For those of us in the world of social media marketing, the “like” is currency. It’s one of the most important and visible ways we measure engagement, efficacy and success.
For regular social media users, however – especially younger ones, and especially on more visual platforms like Instagram – focusing on generating likes increasingly distorted the experience users were having with such platforms. This, in turn, was creating more unhealthy, negative experiences for more and more users.
Instagram is taking some pretty drastic and novel steps to combat this – they were providing users in test markets a feature that would hide the likes from their posts. There was much consternation among many, many likes-obsesses users when the test was first announced, as you could imagine. But a funny thing happened after it was in effect for a while – users really like it. More and more users became less focused on the numbers below the post and more on the post itself. In other words, the focus shifted back toward content – where it should be.
For marketers, it doesn’t seem like the change will change much for them. They’ll still have access to Instagram’s highly detailed metrics and analytics – and they can still see the number of likes on their own content and track it. Again, the upside for them is a renewed focus on the quality of the content as opposed to the quantity of the likes.
We just love it when worlds collide. (Figuratively, of course.) Take Greater Fort Wayne Inc. and Electric Works, for example.
We’ve had the honor of working with both over the past several years. We worked with the development team behind Electric Works to create the project’s name and identity, and have helped them share their ambitious and inspiring vision for the redevelopment of the former General Electric campus locally, regionally and across the country.
We’ve also been fortunate to work with the awesome team at GFW Inc. on several initiatives, including recent upgrades to their website, as well as updates to the “Vision to Vibrant” video we originally developed for them in 2016.
Greater Fort Wayne Inc. has been a strong and enthusiastic supporter of Electric Works, so it makes sense that these worlds would collide – which they did last year when we worked with GFW Inc. on a regional and national advocacy campaign on behalf of Electric Works. In particular, we supported the campaign through a video and Electric Works-dedicated video brochure.
We’re thrilled for GFW Inc. We’re thrilled for Electric Works. We’re pretty proud of ourselves – and we’re so honored we get to work with both of these amazing teams and support their work on behalf of our hometown.
Building a greater Fort Wayne July 29th, 2019Kevin Erb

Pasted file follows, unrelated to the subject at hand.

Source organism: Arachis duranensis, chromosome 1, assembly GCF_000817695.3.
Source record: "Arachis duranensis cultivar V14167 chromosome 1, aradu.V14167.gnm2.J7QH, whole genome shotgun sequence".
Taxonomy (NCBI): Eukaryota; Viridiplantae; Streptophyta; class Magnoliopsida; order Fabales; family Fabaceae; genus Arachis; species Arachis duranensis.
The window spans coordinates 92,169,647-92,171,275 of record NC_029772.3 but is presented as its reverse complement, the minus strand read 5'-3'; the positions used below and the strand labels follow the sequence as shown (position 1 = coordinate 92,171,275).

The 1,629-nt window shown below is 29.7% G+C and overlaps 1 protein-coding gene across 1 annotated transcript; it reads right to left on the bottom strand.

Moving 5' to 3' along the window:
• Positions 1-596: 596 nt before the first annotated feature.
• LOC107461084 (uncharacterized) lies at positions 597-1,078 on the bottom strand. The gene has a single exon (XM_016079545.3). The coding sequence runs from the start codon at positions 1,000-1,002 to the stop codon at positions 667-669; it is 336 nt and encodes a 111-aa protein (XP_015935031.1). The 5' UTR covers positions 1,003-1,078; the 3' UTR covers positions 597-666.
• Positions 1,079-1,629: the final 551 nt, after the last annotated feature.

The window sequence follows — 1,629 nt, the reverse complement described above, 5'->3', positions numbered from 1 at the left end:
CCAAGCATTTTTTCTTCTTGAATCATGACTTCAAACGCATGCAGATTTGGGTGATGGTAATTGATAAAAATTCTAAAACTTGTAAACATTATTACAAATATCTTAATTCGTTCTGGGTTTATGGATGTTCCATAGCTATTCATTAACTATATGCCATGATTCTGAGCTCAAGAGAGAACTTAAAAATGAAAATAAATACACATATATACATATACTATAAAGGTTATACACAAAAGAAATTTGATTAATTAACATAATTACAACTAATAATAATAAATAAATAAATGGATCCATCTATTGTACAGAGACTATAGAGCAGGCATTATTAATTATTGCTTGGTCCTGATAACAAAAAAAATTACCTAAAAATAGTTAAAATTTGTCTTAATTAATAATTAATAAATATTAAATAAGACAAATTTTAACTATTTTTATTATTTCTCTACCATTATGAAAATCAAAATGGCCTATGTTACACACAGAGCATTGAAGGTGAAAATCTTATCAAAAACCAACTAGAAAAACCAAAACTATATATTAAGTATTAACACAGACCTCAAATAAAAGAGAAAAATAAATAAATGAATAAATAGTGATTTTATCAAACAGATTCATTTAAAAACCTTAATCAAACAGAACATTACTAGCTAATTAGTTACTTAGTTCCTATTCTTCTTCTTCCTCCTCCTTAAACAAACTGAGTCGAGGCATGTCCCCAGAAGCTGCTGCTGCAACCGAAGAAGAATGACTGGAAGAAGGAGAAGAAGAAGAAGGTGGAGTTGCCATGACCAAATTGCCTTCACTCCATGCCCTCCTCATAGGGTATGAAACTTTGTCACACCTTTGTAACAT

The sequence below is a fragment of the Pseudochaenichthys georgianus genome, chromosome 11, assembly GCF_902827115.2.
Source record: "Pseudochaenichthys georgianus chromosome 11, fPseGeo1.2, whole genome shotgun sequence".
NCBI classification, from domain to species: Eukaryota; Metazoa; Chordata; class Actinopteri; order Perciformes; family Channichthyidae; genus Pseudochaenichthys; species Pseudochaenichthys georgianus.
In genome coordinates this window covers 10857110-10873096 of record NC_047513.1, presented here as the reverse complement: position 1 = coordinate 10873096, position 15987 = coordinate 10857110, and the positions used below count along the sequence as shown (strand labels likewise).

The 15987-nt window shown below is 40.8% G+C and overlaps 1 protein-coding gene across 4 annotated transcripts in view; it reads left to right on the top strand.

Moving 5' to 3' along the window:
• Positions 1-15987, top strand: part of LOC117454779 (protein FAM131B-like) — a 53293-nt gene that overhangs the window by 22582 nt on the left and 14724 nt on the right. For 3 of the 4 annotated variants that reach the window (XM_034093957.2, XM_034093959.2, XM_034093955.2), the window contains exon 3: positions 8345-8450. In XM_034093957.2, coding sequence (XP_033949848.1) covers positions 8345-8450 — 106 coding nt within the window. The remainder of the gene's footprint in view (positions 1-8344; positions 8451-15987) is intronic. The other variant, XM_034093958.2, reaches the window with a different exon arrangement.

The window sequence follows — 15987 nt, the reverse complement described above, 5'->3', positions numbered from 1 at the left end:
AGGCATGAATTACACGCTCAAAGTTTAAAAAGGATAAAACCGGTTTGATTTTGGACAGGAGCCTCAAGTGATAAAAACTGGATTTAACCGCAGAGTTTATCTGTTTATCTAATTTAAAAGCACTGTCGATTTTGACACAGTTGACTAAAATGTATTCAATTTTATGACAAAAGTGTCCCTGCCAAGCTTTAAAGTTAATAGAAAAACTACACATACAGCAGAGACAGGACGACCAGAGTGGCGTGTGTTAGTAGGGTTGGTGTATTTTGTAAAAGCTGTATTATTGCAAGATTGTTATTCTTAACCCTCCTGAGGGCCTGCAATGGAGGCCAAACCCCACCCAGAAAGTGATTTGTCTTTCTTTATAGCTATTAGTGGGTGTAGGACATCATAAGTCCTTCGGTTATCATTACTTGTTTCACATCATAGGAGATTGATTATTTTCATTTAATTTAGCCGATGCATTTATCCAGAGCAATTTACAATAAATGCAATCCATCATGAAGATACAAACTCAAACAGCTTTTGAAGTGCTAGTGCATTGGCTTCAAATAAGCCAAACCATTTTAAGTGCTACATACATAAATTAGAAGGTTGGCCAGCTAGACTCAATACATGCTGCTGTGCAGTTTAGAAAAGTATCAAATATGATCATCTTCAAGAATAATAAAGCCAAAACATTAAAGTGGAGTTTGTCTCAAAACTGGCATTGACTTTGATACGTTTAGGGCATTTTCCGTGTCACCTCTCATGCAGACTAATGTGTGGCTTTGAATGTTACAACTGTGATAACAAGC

Each new season at the Fort Wayne Children’s Zoo brings with it its own unique sense of excitement and anticipation. For our friends at the Zoo, this season was particularly exciting because they were finally able to unveil several updates to popular attractions, most notably Monkey Island and the river-otter environment.
The new season at the Children’s Zoo was particularly exciting for us, too – because we just launched their enhanced and expanded website. The new site makes it easier to buy tickets, plan your visit, and learn more about the 1,400-plus animals that call the Zoo home. We also made sure the new site is ADA-compliant. (Yes, even websites need to be ADA-compliant.)
Check out the new site – and, more important, check out the new and improved Fort Wayne Children’s Zoo this summer!
Millennials! When they’re not busy feasting on avocado toast and demanding participation trophies, they’re busy killing off the housing industry, the automotive industry, the retail industry…or something like that. Indeed, it’s become standard operating procedure these days for just about any industry undergoing drastic change or disruption to blame millennials for their travails. At the same time, an ever-increasing number of B2C brands across those same industries are becoming obsessed with marketing to millennials. Which makes sense, of course; as more millennials become household decision-makers, more B2C brands want to influence those purchase decisions. What’s generating less breathless coverage and conversation, however, is how this same phenomenon is already starting to impact B2B marketers, as well.
Which also makes sense, of course; just as more millennials are becoming decision makers at home, more of them are becoming decision-makers at work, too. In fact, 73 percent of millennials who work in business are involved in the technology-purchasing process for their companies, according to a recent study. This generation shift in purchasing power brings with it new challenges – and opportunities – for B2B marketers. And it should come as no surprise that, when it comes to a brand’s content strategy in particular, the most effective ways to reach and engage millennials for B2B brands are quite similar to the ways in which B2C brands are going about it.